It’s a psychological thriller starring pop superstar Harry Styles, formerly of One Direction, in his first leading-man role. He and Florence Pugh play a married couple, Jack and Alice Chambers, who live in the suburban utopia of Victory, California, a town of identikit 1950s homes and cars. The husbands all work for a mysterious enterprise called the Victory Project, run by a creepy guru called Frank (Chris Pine).
Everyone in town is in thrall to Frank, though Jack and Alice are equally in thrall to their loins. They can’t keep their hands off each other, with Jack especially interested in a certain sex act. Let’s just say that he has only one direction on his mind.
But this is a film more about the wives. The story gradually comes into focus: it’s about the subjugation of women, yet another expression of the feminist crusades exemplified by MeToo and Time’s Up.
There’s nothing wrong with that, even if a sudden narrative lurch into the modern day sends any pretence at subtlety crashing to the ground.
No, the bigger problem is that Don’t Worry Darling — directed by Olivia Wilde, who also plays Alice’s best friend and is said to have fallen for her leading man on set — just isn’t very good.
It’s a shame, because Pugh gives a fine, feisty performance as a housewife fighting social and psychological manipulation, and the film is great to look at throughout, with a cracking period soundtrack.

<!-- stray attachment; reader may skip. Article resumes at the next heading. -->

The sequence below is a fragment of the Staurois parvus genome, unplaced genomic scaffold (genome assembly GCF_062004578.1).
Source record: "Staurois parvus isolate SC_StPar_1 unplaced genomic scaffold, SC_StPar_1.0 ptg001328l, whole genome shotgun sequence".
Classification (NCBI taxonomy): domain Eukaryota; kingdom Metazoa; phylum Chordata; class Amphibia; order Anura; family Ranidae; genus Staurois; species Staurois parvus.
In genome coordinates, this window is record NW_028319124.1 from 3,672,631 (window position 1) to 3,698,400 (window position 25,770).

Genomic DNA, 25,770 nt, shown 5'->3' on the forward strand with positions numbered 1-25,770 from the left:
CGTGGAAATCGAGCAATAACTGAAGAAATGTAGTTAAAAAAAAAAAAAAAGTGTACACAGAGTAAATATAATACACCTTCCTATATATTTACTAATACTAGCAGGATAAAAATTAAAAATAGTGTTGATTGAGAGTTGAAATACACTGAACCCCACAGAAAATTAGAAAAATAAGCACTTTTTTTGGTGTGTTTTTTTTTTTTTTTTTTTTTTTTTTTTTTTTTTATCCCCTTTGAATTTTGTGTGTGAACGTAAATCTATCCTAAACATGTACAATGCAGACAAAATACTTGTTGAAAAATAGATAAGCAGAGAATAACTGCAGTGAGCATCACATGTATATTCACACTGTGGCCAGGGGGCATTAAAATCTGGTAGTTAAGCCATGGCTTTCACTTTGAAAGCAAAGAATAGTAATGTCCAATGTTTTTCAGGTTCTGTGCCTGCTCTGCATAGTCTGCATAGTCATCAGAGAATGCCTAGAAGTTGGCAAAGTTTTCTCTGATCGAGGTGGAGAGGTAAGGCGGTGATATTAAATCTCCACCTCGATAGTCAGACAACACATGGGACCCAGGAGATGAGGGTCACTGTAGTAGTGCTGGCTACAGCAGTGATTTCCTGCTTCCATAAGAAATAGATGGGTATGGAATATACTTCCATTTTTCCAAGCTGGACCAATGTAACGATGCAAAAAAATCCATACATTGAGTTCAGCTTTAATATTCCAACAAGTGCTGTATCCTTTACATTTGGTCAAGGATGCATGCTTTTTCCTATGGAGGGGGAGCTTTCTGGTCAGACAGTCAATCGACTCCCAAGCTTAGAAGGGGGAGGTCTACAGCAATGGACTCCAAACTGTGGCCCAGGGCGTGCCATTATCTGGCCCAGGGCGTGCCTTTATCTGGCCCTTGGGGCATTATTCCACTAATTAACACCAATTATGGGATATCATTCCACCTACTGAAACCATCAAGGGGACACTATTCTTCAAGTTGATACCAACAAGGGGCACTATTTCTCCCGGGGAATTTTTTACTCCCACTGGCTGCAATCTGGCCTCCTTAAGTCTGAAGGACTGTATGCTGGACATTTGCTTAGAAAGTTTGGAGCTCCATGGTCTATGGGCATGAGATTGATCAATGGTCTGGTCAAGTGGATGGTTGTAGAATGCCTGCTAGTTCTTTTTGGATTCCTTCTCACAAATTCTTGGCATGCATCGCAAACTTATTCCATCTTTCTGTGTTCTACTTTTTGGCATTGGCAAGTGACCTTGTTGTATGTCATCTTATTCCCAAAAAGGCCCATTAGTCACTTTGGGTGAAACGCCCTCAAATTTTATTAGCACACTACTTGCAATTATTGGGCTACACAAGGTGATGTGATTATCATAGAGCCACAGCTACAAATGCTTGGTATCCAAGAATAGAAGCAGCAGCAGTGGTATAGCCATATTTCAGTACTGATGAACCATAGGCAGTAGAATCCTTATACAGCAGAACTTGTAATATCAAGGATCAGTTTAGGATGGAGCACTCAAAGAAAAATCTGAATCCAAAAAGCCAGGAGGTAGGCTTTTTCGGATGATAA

But it’s at least three parts style (and two parts Styles) to one part substance.
How Poitier traded the tomato farm for the Oscars
Some years ago, I asked Michael Parkinson the unoriginal old question: who would he love to have interviewed on his chat show, but never did.
Frank Sinatra came the reply, but his wife Mary was there and groaned. ‘You always say that!’ she said. ‘I wish you’d pick Sidney Poitier. That would have been much more interesting.’
Happily, Poitier (who died in January, aged 94) did give interviews, and plenty of clips pop up in Sidney (12A, 111 mins, ****), a respectful but richly enjoyable documentary produced by Oprah Winfrey (who also contributes as a talking head, along with Denzel Washington, Barbra Streisand, Halle Berry and Poitier’s many daughters). Talking of his poverty-stricken childhood in the Bahamas, where his folks were tomato farmers, Poitier recalls that he didn’t even see a car until he was in his teens.
He couldn’t read, either. But nor did he know what racial discrimination was until his parents, worried that he was hanging out with the wrong crowd, sent him to Miami, Florida.
The film chronicles his early steps as an actor (in the American Negro Theatre in New York, understudying Harry Belafonte) and then his steady transformation into an Oscar-winning movie star, as well as a figurehead in the civil rights movement.
‘Vote and the choice is yours, don’t vote and the choice is theirs,’ he counselled, in a 1960s commercial aimed at African-Americans. It’s fascinating stuff.
Juniper (15, 94 mins, ***), a debut feature for writer-director Matthew Saville, is about the relationship between a cantankerous, gin-quaffing elderly woman (Charlotte Rampling) and the teenage Kiwi grandson she doesn’t know until she arrives in New Zealand to recover from a badly broken leg.
It’s pretty formulaic but newcomer George Ferrier does a decent job as the boy, grieving the death of his mother and resenting the arrival of this belligerent old stranger until, predictably, they begin to bond. Rampling, as always, is terrific.
Sidney is in select cinemas and on Apple TV+. Juniper is in cinemas now.